I'll be without internet access for the next week or two, so I'll be unable to post my finds until then. Before I go however, I'd like to leave you with one last tidbit. During my desert adventures, I have detected many meteorites by visiting known strewn fields; these are areas in which thousands of meteorite fragments have already been found, and more are waiting to be located with a metal detector or by sight. A few years ago, while detecting for gold nuggets near Quartzsite, Arizona, I ran across a meteorite that had fragmented into several pieces which were all laying in an area of about nine square feet. It was subsequently classified by Arizona State University and is listed in the Meteoritical Society's catalog as an official meteorite find called the Diablo Pass Stony Meteorite. This is what is called a FIND in meteorite hunting jargon; it represents a new meteorite, found in an area where no meteorites have been reported before. Finds are extremely rare - more rare than finding a gold nugget, a diamond, or even an emerald. :o Well, as luck would have it, while I was out patch hunting a few days ago, I got a nice target from my GPX-4500; as I glanced down at the ground, my trained eye immediately spotted what was giving the response - a beautiful visitor from outerspace, a stony meteorite! B) This is also a new find, in an area where no other meteorites have been reported; it's an individual whole stone as opposed to a broken fragment, and most exciting is that it is ORIENTED. Oriented means that instead of just tumbling through Earth's atmosphere, this meteorite stabilized in such a way that it developed a leading nose pointed in the direction of flight, as well as a tapered trailing end at the rear of the stone, allowing it to be sculpted by the intense heat of it's passage through the air into a teardrop shape. Oriented meteorites are very rare and represent a find of a lifetime, so I'm pretty stoked! :) I did a little research, and the going rate for an oriented common stony meteorite is around eight dollars per gram, and at seven hundred and seventy grams, my new find is definitely worth a small chunk of change; not too shabby for a day's work! :rolleyes: Chances are that it is a common stone, called an ordinary chondrite in meteorite lingo, but until I get it classified by a meteorite lab, I won't know for sure exactly what type of stone it is. So I encourage everyone to learn how to recognize a meteorite; there are plenty of online resources as well as printed materials that will educate a person on how to quickly identify these extraterrestrial objects in the field; you never know - that next "hot rock" could be worth thousands of dollars, and it's up to you whether it gets kicked aside, tossed into a bush, or recognized for what it truly is: a gem from beyond this world! Below are some pics of different views and closeups of the meteorite - enjoy!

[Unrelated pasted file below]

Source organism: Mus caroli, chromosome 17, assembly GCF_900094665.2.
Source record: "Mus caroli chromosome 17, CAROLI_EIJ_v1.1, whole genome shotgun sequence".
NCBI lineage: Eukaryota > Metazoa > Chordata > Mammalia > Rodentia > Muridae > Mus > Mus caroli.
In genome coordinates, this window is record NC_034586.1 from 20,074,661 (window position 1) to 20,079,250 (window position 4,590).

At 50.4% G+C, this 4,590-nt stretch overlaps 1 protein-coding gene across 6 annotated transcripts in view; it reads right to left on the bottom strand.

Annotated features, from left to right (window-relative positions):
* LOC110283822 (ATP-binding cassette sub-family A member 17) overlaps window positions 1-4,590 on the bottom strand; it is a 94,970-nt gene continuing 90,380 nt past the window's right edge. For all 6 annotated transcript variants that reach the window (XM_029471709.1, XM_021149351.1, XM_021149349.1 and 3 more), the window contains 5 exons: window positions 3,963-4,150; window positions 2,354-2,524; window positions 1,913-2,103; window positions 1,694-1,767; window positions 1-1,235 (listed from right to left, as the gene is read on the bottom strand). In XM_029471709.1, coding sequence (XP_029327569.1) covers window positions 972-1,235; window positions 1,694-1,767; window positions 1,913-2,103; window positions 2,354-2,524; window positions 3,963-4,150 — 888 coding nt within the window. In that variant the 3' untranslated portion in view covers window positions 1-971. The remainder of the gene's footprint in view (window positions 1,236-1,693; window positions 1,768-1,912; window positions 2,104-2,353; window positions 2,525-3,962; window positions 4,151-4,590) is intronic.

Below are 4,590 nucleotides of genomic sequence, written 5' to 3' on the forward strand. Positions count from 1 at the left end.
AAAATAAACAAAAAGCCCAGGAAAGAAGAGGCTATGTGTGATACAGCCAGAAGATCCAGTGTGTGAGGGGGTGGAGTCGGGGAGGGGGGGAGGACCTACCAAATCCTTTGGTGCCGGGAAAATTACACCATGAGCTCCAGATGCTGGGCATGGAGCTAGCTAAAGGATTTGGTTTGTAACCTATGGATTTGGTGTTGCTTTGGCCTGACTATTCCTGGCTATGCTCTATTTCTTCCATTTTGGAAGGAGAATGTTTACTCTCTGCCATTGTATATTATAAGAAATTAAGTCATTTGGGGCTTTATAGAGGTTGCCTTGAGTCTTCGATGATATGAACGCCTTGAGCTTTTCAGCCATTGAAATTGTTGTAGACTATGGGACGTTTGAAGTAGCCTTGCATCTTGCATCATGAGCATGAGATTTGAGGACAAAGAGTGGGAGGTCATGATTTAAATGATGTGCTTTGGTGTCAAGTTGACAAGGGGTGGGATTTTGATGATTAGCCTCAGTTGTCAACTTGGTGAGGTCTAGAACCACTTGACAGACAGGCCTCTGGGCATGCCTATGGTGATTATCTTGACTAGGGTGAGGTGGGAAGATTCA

- Lunk -